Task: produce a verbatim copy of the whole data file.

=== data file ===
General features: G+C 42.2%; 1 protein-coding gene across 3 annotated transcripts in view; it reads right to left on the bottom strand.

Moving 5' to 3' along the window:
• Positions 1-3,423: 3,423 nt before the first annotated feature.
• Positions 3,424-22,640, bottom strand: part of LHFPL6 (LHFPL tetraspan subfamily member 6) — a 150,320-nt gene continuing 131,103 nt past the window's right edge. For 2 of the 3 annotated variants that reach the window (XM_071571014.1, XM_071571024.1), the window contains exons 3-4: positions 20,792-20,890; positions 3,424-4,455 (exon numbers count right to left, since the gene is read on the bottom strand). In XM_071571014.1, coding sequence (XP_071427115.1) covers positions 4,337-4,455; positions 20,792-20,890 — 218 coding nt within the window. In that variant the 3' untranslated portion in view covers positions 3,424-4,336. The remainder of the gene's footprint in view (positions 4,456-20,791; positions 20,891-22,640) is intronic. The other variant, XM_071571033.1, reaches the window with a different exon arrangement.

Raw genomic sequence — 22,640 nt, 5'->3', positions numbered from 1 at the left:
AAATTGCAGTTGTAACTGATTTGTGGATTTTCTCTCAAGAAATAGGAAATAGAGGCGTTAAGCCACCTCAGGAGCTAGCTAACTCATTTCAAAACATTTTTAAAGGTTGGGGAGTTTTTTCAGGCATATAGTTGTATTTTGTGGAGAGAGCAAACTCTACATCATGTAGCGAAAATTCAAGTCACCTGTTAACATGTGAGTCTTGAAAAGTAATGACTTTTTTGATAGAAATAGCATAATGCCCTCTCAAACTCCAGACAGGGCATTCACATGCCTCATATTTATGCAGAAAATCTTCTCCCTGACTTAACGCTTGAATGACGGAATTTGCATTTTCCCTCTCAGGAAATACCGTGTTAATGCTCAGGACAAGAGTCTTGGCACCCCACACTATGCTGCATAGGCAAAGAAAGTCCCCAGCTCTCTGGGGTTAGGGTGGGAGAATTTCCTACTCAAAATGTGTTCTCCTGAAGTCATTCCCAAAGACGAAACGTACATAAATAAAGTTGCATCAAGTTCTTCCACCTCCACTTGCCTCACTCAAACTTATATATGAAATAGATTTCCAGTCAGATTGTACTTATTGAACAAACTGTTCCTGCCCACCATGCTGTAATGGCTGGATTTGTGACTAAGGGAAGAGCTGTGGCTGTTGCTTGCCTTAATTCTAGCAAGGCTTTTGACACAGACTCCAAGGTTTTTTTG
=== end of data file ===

General features: G+C 42.2%; 1 protein-coding gene across 3 annotated transcripts in view; it reads right to left on the bottom strand.

Moving 5' to 3' along the window:
• Positions 1-3,423: 3,423 nt before the first annotated feature.
• Positions 3,424-22,640, bottom strand: part of LHFPL6 (LHFPL tetraspan subfamily member 6) — a 150,320-nt gene continuing 131,103 nt past the window's right edge. For 2 of the 3 annotated variants that reach the window (XM_071571014.1, XM_071571024.1), the window contains exons 3-4: positions 20,792-20,890; positions 3,424-4,455 (exon numbers count right to left, since the gene is read on the bottom strand). In XM_071571014.1, coding sequence (XP_071427115.1) covers positions 4,337-4,455; positions 20,792-20,890 — 218 coding nt within the window. In that variant the 3' untranslated portion in view covers positions 3,424-4,336. The remainder of the gene's footprint in view (positions 4,456-20,791; positions 20,891-22,640) is intronic. The other variant, XM_071571033.1, reaches the window with a different exon arrangement.

Raw genomic sequence — 22,640 nt, 5'->3', positions numbered from 1 at the left:
AAATTGCAGTTGTAACTGATTTGTGGATTTTCTCTCAAGAAATAGGAAATAGAGGCGTTAAGCCACCTCAGGAGCTAGCTAACTCATTTCAAAACATTTTTAAAGGTTGGGGAGTTTTTTCAGGCATATAGTTGTATTTTGTGGAGAGAGCAAACTCTACATCATGTAGCGAAAATTCAAGTCACCTGTTAACATGTGAGTCTTGAAAAGTAATGACTTTTTTGATAGAAATAGCATAATGCCCTCTCAAACTCCAGACAGGGCATTCACATGCCTCATATTTATGCAGAAAATCTTCTCCCTGACTTAACGCTTGAATGACGGAATTTGCATTTTCCCTCTCAGGAAATACCGTGTTAATGCTCAGGACAAGAGTCTTGGCACCCCACACTATGCTGCATAGGCAAAGAAAGTCCCCAGCTCTCTGGGGTTAGGGTGGGAGAATTTCCTACTCAAAATGTGTTCTCCTGAAGTCATTCCCAAAGACGAAACGTACATAAATAAAGTTGCATCAAGTTCTTCCACCTCCACTTGCCTCACTCAAACTTATATATGAAATAGATTTCCAGTCAGATTGTACTTATTGAACAAACTGTTCCTGCCCACCATGCTGTAATGGCTGGATTTGTGACTAAGGGAAGAGCTGTGGCTGTTGCTTGCCTTAATTCTAGCAAGGCTTTTGACACAGACTCCAAGGTTTTTTTG